Composition to Change Runtime Behavior
00:14 This is helpful in certain circumstances, but it creates rigid designs that are hard to change moving forward. Composition, on the other hand, creates a loosely-coupled relationship that enables flexible designs and can be used to change behavior at run-time.
00:34 Let’s say that requirements change and now we need to support a longterm disability policy, or LTD policy, for short. This policy states that an employee on LTD should be paid 60% of their weekly salary, assuming 40 hours per week.
The new pay will be 60% of this. To follow the interface in the
PayrollPolicy, we also need a
.track_work() method, which will accept the number of hours to work and then track employees for that time.
We’ll follow similar steps for the
.calculate_payroll() method. We’ll check the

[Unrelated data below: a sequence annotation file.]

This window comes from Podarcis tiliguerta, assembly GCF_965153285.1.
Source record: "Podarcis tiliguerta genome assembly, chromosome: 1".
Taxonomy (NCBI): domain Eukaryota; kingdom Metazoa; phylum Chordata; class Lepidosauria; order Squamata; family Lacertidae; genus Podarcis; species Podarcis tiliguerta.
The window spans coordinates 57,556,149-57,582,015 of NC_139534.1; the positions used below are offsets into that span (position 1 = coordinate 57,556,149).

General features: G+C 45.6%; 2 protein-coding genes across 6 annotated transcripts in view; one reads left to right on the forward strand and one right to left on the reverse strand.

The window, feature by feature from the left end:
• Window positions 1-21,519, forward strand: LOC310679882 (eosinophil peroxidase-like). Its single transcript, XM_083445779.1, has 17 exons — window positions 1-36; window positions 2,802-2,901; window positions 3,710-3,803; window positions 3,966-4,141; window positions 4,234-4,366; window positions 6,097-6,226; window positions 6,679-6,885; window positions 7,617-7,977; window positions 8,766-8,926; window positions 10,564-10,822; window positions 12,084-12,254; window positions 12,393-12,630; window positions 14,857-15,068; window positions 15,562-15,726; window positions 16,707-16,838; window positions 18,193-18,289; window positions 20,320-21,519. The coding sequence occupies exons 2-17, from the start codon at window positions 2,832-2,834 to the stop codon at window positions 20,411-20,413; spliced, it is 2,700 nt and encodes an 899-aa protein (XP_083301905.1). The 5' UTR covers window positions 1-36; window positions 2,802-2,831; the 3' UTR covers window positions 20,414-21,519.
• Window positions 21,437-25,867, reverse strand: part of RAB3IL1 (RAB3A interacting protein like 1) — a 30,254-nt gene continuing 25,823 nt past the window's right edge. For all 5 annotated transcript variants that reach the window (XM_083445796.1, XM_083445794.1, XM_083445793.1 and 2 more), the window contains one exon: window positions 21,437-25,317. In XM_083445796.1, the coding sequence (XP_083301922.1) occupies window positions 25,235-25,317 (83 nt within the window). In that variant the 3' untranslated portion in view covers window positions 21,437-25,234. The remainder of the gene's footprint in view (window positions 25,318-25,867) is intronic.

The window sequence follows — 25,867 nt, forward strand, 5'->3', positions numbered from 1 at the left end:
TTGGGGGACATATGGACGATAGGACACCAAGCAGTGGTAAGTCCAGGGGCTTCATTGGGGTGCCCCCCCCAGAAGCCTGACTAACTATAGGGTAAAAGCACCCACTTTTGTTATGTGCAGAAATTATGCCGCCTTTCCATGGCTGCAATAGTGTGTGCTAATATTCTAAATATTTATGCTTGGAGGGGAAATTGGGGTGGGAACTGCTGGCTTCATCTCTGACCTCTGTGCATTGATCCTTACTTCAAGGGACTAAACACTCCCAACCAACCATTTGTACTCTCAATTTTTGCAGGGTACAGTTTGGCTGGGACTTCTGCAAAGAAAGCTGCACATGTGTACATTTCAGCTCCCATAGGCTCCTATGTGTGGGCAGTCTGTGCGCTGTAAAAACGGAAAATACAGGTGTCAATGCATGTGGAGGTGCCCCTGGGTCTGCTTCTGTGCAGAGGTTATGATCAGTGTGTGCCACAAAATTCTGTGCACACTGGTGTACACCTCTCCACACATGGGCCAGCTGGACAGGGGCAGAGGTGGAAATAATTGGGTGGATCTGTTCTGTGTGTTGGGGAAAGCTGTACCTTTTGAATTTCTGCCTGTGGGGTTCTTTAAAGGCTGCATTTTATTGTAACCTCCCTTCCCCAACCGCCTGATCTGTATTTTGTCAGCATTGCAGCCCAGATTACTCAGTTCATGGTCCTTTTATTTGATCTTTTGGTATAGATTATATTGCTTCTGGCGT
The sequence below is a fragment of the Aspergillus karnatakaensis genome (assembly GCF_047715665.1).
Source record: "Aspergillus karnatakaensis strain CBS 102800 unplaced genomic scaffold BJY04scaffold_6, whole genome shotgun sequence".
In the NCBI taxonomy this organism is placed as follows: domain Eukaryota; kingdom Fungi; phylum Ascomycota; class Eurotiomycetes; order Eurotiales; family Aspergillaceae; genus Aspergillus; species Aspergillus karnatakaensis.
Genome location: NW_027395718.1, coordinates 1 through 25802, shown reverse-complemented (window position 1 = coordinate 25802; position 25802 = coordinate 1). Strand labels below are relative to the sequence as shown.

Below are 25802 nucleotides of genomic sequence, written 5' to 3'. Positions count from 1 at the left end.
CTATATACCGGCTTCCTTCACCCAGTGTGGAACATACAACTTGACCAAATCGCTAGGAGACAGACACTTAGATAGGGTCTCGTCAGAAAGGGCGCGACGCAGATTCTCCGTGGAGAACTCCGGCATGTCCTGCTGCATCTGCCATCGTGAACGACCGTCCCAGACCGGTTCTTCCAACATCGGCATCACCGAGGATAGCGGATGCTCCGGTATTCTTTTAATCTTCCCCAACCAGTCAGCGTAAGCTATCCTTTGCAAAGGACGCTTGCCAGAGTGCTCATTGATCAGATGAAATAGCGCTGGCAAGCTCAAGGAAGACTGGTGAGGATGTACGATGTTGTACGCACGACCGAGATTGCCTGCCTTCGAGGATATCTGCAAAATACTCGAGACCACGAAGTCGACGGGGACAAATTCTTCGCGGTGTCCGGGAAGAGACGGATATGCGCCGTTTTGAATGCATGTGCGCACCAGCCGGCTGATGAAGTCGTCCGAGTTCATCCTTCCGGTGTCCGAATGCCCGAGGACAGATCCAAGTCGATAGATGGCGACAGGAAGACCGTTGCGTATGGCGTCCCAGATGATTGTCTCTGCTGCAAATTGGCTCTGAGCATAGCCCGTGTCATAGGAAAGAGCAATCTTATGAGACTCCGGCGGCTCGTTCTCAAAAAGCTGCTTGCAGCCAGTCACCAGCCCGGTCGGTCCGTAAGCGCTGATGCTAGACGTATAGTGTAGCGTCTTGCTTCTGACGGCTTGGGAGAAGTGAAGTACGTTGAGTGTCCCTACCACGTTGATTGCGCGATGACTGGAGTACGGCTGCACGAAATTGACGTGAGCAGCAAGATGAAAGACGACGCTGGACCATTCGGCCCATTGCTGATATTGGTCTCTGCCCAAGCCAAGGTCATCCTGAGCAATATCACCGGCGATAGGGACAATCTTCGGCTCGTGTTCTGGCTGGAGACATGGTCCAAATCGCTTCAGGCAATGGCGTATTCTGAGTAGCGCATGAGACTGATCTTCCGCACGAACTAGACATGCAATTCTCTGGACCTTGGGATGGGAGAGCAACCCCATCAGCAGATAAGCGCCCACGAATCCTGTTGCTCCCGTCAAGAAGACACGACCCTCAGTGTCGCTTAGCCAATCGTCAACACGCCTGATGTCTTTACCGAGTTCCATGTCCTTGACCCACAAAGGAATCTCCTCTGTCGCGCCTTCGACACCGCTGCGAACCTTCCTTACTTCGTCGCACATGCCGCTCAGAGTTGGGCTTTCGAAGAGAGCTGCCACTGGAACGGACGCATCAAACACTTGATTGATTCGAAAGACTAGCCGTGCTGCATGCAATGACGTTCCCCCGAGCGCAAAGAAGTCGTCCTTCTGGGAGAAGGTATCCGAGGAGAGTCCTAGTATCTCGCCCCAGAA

._base_policy, and if that checks out okay, we’ll get the employee’s normal
base_salary and return 60% of that. Because I marked the
._base_policy instance attribute as private, I’ll create a method that we can use to set a new base policy.
Now we can utilize this new class by adding just one more method to the
Employee class. I’ll move over to
employee.py and at the bottom of that class, I will create a method called
They now have a longterm disability policy applied to them, which itself remembers their old payroll policy and uses that to calculate their new salary. And before I run this, I’m going to make sure to import this new class from the
hr module so we don’t see any more exceptions in this course.
Notice now that our sales employee,
Kevin Bacon—with the coolest name ever—previously made $1,800, but now he only makes 60% of that. As you can see, you were able to support this change just by adding a new policy and modifying a couple of interfaces.
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